It’s been two years since I finished writing the first draft of Thirty Days with My Father: Finding Peace from Wartime PTSD, and it’s gone through at least fifteen edits (most of those rewrites heavy ones) since then. One would think as many times as I’ve read my own book–not to mention the thousands of times I’ve lived each scene over and over in my mind–that the trauma my family experienced when my father came back from Vietnam would no longer affect me. It seems reasonable to expect to become at least somewhat desensitized to painful memories if one relives them over and over enough. Or is it?
I’m not yet at that place. It’s much easier to talk about what happened back then than it is to read what I’ve written. Perhaps this is because in casual conversation, I can answer questions about my childhood in a general sense, but in reading and writing scenes, my entire self is transported into the story. Like many writers I know, I will likely never read my book from cover to cover once it’s actually published.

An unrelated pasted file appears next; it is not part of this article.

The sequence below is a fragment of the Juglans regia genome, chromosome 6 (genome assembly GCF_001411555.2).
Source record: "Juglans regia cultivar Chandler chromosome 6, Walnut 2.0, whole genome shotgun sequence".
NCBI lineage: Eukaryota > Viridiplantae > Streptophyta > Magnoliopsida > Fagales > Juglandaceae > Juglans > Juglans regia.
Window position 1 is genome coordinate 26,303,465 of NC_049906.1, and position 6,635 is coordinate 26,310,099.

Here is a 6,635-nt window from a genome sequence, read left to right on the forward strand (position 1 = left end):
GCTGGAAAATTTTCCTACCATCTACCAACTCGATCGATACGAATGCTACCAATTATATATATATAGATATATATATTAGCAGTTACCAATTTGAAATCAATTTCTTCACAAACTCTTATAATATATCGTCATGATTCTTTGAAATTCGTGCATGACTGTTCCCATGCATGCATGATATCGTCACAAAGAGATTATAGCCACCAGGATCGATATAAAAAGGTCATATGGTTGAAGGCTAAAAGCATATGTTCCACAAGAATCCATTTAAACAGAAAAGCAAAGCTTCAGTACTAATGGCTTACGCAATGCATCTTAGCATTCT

People have been asking what I’ll write next, and I honestly don’t know. Some days I share the mentality of my friend Margaret Edson, who won a Pulitzer for Wit, the first play she ever wrote, and never published anything else. Other times I am convinced I owe it to people–and to myself–to continue to write and to spread the word about the ripple-effects PTSD can have on families. And at times, a part of me wants to write about something completely different.
In the end, I know that once I finish marketing this current memoir, I’ll likely go back to writing again–and hopefully, will be able to find something else to say that matters, and that will make a positive difference in the world. In the meantime, I’m patiently on the lookout for the subject of my next book to reveal itself.